NOTES: Left side: The figure displays the difference in returns between the industry-adjusted benchmark portfolio and the US equity market (the ”industry allocation effect”) and the difference in returns between the ESG market portfolio and the ESG market portfolio specific industry-adjusted benchmark (the “selection/interaction effect”). Right side: The figure displays the breakdown of the “industry allocation effect” into its single-industry specific elements.
Source: Vanguard analysis based on US equity index funds and ETFs that indicated the use of ESG factors in their investment process, according to Morningstar, from 1 January 2006 to 31 December 2020. Analysis based on monthly gross returns in USD. Gross returns used to better isolate ESG risk/return factors.
US equity market was proxied by the Morningstar US Market Index, which measures the performance of US securities and targets a coverage of 97% of the investable market. Industry returns were based on 11 Morningstar industry indices, which, if weighted according to each industry’s portion of the US market’s capitalisation, represent the Morningstar US Market Index.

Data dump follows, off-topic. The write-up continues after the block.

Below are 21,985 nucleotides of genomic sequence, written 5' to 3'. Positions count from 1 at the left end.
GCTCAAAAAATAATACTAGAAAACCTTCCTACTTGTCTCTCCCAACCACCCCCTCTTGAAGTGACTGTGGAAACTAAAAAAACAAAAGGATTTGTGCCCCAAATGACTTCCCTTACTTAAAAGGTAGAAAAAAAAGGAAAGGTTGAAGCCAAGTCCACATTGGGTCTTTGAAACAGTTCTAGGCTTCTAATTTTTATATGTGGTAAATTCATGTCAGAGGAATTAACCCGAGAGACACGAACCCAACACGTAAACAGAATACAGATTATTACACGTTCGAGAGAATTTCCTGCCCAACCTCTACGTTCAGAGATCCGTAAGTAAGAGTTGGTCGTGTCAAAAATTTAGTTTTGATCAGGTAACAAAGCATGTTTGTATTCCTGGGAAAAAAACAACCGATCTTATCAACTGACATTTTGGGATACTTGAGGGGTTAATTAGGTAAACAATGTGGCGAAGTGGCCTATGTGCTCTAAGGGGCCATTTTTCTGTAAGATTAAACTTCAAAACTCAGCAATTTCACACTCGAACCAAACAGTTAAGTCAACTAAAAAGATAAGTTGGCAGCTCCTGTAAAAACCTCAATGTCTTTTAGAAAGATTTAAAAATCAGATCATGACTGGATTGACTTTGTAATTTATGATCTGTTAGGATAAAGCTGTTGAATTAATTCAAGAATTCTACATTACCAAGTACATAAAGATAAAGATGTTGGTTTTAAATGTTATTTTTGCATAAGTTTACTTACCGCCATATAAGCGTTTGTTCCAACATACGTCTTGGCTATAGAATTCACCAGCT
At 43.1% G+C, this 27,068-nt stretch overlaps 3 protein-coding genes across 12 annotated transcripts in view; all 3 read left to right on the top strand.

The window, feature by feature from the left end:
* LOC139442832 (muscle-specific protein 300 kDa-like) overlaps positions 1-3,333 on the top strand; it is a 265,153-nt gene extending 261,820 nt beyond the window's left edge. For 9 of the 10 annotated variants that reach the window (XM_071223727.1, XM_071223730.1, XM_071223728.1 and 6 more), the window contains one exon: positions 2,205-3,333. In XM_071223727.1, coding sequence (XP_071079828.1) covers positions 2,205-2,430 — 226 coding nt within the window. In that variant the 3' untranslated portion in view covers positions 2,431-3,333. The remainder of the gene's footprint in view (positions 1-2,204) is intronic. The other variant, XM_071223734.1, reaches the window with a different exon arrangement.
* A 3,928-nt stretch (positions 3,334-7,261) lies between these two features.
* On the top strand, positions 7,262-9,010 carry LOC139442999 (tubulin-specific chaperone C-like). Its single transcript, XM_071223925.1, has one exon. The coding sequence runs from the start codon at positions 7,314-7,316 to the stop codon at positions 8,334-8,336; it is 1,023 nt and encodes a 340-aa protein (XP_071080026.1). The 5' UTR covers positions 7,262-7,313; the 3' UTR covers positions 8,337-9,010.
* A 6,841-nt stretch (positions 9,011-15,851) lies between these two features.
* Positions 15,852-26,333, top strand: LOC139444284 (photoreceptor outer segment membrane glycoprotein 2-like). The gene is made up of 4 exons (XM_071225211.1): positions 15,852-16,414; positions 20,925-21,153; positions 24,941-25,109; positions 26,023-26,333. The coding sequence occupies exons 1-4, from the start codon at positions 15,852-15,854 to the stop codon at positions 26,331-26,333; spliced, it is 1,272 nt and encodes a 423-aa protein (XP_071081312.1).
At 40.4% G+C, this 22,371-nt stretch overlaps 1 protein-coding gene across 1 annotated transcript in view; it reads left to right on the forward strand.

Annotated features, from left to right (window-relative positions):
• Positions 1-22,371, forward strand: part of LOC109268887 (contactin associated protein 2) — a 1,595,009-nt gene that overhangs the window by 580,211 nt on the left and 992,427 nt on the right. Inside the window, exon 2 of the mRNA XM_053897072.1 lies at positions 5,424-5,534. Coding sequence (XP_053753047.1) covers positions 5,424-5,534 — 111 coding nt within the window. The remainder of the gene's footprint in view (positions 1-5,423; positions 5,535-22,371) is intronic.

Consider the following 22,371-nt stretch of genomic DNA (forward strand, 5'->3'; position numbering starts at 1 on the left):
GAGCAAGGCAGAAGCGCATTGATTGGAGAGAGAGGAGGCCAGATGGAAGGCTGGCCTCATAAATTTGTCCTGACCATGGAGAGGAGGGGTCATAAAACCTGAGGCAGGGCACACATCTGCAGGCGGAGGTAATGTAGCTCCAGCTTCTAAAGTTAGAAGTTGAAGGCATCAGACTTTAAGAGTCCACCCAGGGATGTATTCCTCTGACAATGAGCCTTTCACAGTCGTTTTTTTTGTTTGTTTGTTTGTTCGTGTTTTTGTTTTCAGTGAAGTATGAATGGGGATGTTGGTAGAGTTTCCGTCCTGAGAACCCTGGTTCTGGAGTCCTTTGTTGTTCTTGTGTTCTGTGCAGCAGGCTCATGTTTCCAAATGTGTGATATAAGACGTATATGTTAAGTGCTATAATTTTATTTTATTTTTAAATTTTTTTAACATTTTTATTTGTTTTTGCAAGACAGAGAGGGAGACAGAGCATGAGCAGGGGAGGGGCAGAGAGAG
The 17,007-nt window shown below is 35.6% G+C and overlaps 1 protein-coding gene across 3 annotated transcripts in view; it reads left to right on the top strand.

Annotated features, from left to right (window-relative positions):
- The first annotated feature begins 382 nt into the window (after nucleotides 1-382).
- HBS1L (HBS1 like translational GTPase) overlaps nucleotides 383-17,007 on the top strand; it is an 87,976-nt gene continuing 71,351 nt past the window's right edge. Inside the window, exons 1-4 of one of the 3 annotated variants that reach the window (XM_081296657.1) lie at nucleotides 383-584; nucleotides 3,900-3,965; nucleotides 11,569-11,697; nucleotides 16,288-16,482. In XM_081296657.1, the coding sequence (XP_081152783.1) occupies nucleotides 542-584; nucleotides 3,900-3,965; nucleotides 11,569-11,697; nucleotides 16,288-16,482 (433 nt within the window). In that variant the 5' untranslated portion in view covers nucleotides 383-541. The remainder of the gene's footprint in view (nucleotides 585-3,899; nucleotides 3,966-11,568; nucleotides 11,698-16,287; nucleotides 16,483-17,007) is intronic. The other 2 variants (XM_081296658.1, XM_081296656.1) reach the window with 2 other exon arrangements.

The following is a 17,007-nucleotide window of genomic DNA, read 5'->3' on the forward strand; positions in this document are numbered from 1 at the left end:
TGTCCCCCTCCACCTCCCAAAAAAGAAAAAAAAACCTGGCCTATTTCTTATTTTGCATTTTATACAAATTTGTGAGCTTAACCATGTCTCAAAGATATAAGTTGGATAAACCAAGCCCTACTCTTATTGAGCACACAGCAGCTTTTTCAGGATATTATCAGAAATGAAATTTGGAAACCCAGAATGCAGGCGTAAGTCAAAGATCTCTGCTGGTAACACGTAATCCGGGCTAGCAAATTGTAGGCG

Next, we explored the extent to which the performance of our ESG market portfolio can be explained by variables such as the market factor, style factors such as size, value, profitability and investment, as well as market-neutral industry returns. After controlling for the market and style factors, we found that only a handful of our industry ‘factors’ played a statistically significant role in explaining the ESG market portfolio’s performance.
Among these, energy was one of the most persistent. The relationship between the performance of the energy sector and the performance of our ESG market portfolio was negative. Hence, when the energy sector outperformed the broader market, the ESG market portfolio underperformed and vice versa. This makes intuitive sense given that the energy sector was underweighted in the ESG market portfolio relative to the market.
Having analysed the characteristics of the ESG market portfolio, we next looked at the underlying individual funds. Given the pretty much limitless ways to construct ESG funds, we expected to find quite some dispersion in our findings, and we were not disappointed.